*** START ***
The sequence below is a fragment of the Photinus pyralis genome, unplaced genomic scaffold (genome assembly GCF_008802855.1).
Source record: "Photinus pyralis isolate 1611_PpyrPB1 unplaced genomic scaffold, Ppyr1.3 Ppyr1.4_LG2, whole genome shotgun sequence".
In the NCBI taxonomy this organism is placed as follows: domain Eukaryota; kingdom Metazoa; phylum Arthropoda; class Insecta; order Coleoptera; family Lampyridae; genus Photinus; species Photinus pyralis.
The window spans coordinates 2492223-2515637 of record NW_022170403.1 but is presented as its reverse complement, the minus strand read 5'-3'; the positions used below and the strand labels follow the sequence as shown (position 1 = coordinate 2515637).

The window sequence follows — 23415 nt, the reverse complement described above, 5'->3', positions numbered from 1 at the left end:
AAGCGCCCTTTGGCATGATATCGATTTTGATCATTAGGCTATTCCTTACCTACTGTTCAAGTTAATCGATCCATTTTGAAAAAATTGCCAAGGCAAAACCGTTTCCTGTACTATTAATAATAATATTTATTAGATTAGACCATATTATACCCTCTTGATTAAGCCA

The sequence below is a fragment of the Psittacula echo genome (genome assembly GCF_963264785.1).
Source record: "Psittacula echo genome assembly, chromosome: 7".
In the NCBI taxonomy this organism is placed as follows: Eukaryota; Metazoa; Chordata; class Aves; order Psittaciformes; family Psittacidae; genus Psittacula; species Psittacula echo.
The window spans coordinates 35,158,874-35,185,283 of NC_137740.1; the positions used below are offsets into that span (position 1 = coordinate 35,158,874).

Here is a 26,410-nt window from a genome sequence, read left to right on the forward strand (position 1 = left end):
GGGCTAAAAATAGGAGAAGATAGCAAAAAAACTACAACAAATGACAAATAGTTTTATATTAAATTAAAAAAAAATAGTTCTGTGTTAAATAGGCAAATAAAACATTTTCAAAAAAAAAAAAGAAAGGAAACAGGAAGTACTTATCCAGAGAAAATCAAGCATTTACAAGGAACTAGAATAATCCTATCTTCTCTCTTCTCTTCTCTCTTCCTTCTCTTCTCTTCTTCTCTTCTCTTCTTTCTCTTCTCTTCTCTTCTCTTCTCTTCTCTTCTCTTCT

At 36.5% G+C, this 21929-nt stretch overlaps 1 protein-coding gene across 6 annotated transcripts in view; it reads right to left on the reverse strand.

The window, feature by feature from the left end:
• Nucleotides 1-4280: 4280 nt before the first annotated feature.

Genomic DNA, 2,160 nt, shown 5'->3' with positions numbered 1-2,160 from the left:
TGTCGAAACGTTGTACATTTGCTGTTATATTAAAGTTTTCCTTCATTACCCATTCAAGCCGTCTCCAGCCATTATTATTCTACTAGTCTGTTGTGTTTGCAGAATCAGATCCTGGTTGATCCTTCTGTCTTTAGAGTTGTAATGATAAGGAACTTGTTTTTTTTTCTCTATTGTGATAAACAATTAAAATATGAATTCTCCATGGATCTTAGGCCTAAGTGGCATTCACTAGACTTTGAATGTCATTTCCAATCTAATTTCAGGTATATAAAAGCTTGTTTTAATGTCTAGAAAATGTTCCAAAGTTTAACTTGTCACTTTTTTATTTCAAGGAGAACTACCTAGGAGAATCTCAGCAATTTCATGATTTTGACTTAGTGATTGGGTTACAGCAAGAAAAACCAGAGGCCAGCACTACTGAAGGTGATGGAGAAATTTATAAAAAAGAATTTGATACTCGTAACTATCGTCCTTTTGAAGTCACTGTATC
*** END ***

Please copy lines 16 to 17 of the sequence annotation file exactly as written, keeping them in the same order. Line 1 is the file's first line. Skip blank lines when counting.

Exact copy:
Genomic DNA, 2,160 nt, shown 5'->3' with positions numbered 1-2,160 from the left:
TGTCGAAACGTTGTACATTTGCTGTTATATTAAAGTTTTCCTTCATTACCCATTCAAGCCGTCTCCAGCCATTATTATTCTACTAGTCTGTTGTGTTTGCAGAATCAGATCCTGGTTGATCCTTCTGTCTTTAGAGTTGTAATGATAAGGAACTTGTTTTTTTTTCTCTATTGTGATAAACAATTAAAATATGAATTCTCCATGGATCTTAGGCCTAAGTGGCATTCACTAGACTTTGAATGTCATTTCCAATCTAATTTCAGGTATATAAAAGCTTGTTTTAATGTCTAGAAAATGTTCCAAAGTTTAACTTGTCACTTTTTTATTTCAAGGAGAACTACCTAGGAGAATCTCAGCAATTTCATGATTTTGACTTAGTGATTGGGTTACAGCAAGAAAAACCAGAGGCCAGCACTACTGAAGGTGATGGAGAAATTTATAAAAAAGAATTTGATACTCGTAACTATCGTCCTTTTGAAGTCACTGTATC